View of Mt Ada from the conservatory

If you want to treat yourself, check availability below Mount Ada. This elegant bed and breakfast was the mountainside retreat of former island owner William Wrigley Jr. (of chewing gum and Chicago Cubs fame). There are only six guest suites. The property features a billiards room, a cave and bar area, and a wraparound deck overlooking Avalon Bay. Guests have free use of a golf cart for forays into town.

Nature lovers will want to explore the unincorporated community of Two Harbors, a narrow strip of land between Isthmus Cove and Catalina Harbor. Check in Banning House Lodgea Craftsman-style bed-and-breakfast, or explore one of the four campgrounds on the west end of the island for more solitude — Parson’s Landing has secluded beach access, and Black Jack places you just below Catalina’s highest peak.


Catalina Island - Zipline Tour

Zip line eco tour

Get a feel for the island’s history and natural beauty by signing up for a Jeep Eco Tour. The guided tours are operated by the Catalina Island Conservancy, which owns nearly 90 percent of Catalina. Because of this, the island is largely untouched and undeveloped. The tours take you from the starting point of Crescent Avenue up into the mountainous interior of the island. Buckle up in an open-air six- or nine-seat Tundra or Jeep. On the 2-hour tour, you might catch a glimpse of the local herd of bison. Fourteen of them were imported in 1924 for the film version of one of Western novelist Zane Grey’s books, The Vanishing American. After production was complete, it proved too expensive to export the giant beasts back to the mainland. The Wrigley family wisely chose to keep and grow the herd, making it a unique tourist attraction.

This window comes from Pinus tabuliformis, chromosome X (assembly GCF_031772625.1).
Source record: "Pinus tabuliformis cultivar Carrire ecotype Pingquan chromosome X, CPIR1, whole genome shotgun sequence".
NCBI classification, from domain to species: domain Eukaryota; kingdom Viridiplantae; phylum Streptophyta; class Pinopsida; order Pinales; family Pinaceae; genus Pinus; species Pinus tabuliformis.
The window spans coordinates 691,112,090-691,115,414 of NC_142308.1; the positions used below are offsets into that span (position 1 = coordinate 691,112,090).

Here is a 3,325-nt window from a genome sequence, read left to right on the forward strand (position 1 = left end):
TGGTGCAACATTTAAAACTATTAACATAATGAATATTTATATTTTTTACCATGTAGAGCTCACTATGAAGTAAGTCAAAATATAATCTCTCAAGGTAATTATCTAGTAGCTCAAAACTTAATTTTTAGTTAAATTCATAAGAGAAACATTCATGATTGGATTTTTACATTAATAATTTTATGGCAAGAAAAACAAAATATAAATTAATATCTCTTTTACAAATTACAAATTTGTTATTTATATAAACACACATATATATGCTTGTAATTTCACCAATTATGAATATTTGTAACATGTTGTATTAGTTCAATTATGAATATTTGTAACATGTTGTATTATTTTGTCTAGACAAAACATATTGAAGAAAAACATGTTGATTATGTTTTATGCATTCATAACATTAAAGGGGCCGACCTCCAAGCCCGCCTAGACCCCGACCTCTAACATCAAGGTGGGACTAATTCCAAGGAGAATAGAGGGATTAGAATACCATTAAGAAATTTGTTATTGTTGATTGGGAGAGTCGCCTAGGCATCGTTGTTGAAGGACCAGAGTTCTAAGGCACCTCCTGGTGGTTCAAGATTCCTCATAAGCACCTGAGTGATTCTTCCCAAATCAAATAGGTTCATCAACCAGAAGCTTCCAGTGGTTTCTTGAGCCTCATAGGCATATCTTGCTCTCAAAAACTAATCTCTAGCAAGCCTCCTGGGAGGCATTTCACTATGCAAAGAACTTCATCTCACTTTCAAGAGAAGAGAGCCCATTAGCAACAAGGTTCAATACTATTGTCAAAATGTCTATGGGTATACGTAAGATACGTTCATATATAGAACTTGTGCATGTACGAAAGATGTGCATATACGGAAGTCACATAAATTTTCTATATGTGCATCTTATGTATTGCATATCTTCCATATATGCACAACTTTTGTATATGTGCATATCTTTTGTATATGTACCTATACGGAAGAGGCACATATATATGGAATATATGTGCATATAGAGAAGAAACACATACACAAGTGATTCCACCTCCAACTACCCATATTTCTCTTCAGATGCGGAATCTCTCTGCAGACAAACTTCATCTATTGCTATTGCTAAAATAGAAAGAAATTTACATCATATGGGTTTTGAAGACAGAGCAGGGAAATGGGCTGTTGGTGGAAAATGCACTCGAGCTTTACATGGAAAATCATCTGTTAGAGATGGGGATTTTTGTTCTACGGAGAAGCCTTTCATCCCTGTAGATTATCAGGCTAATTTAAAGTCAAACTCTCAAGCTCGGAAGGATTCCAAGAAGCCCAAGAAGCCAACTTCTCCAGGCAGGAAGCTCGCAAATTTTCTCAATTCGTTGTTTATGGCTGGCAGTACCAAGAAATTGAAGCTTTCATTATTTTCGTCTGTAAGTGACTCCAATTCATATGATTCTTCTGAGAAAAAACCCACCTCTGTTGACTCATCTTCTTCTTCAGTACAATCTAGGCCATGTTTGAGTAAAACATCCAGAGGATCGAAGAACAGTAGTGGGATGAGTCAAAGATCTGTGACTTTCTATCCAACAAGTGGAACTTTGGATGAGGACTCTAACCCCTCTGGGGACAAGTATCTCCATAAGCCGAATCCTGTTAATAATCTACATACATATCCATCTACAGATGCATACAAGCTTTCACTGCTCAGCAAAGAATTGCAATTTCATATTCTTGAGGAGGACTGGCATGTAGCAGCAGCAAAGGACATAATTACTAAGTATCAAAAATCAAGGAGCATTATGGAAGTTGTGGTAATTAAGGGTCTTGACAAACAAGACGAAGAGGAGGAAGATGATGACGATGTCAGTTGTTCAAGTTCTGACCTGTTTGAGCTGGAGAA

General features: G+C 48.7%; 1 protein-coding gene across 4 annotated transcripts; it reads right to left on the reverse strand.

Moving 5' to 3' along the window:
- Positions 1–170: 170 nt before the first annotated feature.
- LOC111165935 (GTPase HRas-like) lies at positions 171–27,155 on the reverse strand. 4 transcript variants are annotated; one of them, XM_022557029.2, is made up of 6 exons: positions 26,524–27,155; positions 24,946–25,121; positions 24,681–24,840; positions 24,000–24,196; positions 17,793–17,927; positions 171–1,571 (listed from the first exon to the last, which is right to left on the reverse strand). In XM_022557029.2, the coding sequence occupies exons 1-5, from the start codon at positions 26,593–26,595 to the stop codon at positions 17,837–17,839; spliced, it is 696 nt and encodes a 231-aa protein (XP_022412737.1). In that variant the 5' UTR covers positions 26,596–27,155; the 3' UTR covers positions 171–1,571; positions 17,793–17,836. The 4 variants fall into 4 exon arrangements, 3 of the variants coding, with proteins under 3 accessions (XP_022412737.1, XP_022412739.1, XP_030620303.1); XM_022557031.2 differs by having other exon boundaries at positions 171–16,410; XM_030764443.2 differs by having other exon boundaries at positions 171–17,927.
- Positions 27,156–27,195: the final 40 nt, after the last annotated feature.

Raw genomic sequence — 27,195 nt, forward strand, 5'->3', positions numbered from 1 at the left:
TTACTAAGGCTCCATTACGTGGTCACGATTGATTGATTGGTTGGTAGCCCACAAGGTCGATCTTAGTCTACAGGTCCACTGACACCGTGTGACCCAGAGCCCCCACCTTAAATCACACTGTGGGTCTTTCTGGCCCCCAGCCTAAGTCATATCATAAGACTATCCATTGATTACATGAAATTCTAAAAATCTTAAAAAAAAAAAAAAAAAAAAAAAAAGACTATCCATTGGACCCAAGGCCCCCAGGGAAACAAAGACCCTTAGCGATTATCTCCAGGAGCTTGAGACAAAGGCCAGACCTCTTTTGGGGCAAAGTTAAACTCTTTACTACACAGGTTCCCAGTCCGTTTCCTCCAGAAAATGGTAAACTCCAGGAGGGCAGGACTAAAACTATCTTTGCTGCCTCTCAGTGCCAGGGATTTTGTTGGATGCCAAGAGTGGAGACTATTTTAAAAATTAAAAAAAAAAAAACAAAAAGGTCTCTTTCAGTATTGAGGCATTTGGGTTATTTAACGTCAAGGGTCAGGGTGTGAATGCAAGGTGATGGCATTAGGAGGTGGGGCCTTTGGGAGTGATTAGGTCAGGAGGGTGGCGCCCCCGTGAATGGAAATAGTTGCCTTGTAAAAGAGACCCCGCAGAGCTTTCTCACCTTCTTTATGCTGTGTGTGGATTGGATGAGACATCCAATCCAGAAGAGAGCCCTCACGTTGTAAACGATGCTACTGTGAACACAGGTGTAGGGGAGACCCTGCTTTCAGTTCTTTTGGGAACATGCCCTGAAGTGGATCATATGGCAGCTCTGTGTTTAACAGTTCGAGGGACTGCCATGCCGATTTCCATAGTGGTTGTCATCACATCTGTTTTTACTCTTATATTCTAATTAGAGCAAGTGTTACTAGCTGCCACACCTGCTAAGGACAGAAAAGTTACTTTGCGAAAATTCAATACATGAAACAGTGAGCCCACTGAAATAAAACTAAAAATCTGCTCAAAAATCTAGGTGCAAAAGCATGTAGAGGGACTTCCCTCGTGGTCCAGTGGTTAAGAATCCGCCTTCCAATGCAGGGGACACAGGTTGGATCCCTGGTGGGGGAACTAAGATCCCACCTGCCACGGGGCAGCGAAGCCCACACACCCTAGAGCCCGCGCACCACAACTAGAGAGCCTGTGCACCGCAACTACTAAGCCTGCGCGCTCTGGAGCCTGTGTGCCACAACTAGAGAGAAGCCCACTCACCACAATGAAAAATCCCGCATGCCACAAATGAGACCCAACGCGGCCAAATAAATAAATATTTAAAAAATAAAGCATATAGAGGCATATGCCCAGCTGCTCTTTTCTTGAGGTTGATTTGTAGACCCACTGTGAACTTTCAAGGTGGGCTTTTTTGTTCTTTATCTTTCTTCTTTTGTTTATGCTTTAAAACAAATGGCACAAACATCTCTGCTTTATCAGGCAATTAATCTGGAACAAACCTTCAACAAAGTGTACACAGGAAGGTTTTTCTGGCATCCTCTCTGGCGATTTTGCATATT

Locate Cartopia car rental for a bird’s-eye view of Avalon on your own: Four-person golf carts can be hired in advance, but some same-day rentals are available. Follow the provided map to head out of town along the coast and climb Mount Ada, where there are plenty of photo ops. You’ll circle behind town and descend through a canyon to Descanso Beach Club while passing the Zip Line Eco Tour, which features five separate zip lines descending from 600 feet down to the beach. Total distance: three quarters of a mile. The fastest zip line can reach a speed of 30 mph.